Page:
Simple Marketing Now is HubSpot Certified
Content Talks Business Blog

Content Talks Business Blog

Does Social Matter to Business? Social Media Bootcamp Highlights

Posted by Christine B. Whittemore on Feb 20, 2014 2:00:00 AM

This is a 9 minute read.

Surfaces 2014 Bootcamp

Although social media and business make for strange bedfellows, social matters intensely to business.

Social matters for getting found online, for connecting with customers, and for building strong networks or communities.

Why is social media so hard for business?

On one hand, social media and business belong together. After all, we're in business to connect with customers and develop relationships. Which means that we recognize the value of learning more about our prospects and customers, so we can be responsive and relevant based on what they need. Great salespeople know how important being social is: it enables them to actively listen and observe for insights. (Think How to Win Friends and Influence People.) They do so using all the tools available - from the telephone to networks such as LinkedIn.

On the other hand, being social and participating in social networks goes against how many businesses operate, where the individual as representative of the company speaks in a corporate voice. The corporate voice is often fearful of engagement; it often has humanity stripped from it; it isn't conducive to connecting with customers.

Social media challenges businesses to speak differently in a social setting.

Social networks started as places for personal social interactions. To participate, you need to create a personal account or profile - Facebook, LinkedIn, Google+, for example. Once you have a personal account, you can create a business profile, acting on behalf of the company as administrator. That, creates the biggest challenge: how to be human and approachable when your own face isn't associated with what you are saying?

{BTW - the other challenge with this is if you have someone help you set up that business profile, you may wind up with that person's personal profile forever associated with the business account... Yes, we are in unchartered company territory.}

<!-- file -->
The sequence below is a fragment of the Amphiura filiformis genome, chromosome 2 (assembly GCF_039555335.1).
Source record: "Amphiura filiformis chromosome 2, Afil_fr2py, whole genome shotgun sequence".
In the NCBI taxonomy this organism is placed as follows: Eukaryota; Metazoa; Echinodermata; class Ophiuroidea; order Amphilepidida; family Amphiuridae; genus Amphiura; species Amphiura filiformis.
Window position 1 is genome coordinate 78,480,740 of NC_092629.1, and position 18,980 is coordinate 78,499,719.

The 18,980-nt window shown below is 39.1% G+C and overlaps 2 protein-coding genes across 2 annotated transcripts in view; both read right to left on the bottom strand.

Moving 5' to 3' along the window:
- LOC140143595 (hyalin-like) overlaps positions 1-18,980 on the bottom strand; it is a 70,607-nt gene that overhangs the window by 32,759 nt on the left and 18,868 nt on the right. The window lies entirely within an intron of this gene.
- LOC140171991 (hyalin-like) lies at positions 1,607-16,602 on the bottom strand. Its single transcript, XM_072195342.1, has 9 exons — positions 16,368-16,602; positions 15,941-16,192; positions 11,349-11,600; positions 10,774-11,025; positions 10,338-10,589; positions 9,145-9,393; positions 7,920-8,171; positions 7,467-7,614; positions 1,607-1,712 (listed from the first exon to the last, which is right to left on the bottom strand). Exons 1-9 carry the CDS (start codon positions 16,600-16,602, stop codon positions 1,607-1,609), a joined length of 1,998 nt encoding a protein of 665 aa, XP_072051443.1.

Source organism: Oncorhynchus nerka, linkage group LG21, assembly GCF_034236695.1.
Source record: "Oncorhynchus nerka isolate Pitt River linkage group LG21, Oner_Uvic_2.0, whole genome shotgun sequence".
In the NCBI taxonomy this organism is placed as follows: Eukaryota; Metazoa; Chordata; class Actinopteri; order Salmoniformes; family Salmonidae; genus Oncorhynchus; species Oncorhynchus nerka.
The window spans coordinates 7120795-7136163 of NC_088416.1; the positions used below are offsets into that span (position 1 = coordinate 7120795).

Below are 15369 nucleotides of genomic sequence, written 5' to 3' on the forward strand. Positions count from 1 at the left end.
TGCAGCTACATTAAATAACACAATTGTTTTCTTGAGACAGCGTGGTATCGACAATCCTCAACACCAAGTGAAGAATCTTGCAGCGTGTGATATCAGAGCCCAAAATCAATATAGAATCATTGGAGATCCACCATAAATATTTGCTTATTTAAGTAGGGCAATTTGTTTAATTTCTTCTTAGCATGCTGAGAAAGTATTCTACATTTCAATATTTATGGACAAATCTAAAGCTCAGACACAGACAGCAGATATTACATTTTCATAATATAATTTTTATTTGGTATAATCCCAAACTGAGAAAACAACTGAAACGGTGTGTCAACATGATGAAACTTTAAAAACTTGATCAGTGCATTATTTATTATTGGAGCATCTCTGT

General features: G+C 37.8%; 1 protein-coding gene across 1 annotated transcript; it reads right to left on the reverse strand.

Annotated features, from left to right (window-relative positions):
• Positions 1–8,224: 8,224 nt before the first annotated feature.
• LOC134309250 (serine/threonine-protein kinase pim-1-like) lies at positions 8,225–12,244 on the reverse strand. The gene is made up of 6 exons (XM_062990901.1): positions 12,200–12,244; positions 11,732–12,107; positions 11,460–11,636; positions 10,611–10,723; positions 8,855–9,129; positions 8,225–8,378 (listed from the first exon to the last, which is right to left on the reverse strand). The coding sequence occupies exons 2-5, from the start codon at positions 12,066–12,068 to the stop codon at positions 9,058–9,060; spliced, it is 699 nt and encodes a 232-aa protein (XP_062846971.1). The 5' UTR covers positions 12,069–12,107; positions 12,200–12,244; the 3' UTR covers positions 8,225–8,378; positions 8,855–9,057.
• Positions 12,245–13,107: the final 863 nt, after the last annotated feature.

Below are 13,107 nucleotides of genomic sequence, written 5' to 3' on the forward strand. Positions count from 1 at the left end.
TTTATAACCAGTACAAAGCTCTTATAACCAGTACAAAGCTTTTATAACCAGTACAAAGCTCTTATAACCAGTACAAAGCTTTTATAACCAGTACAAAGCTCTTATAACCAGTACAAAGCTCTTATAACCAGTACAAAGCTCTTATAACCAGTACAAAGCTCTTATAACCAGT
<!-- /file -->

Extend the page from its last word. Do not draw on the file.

We haven't even touched on the time angle. Although the tools of social media are mostly free, to use them and get value from them takes people smarts, people empathy and people time. Then, there's the social media ROI question. Does social media actually deliver customers? Does it earn its keep? (See Erik Qualman's Social Media ROI Examples & Video.)

What to do about making social matter to business?

Bootcamp 2014 Twitpic SurfacesOne option is to completely ignore social networks and the conversations taking place. That's a shame because if you aren't aware of the conversations, you never have an opportunity to hear about them, let alone participate in them or do anything about them, learn about your prospects or even connect with them and strengthen your business community.

Another is to get involved, and provide staff with the tools to know how to engage as a company representative rather than as a mechanical voice. That's how to start to connect with people, create community and build a true social network.

  • On LinkedIn, it's relatively easy to be social and business like when publishing status updates. It's a matter of sharing updates related to work, articles you find interesting, content your company has created. Regularly read through and interact with your networks updates. Encourage all of your employees to be on LinkedIn and to regularly update their network about interesting content your company creates.

  • LinkedIn Groups can be powerful for building relationships and a reputation for your company (as well as yourself). They require thoughtful and individual participation to contribute value. The more passionate you are about the group discussion topic, the easier it is to become engaged. The less you know, the harder it is to pull off credible engagement.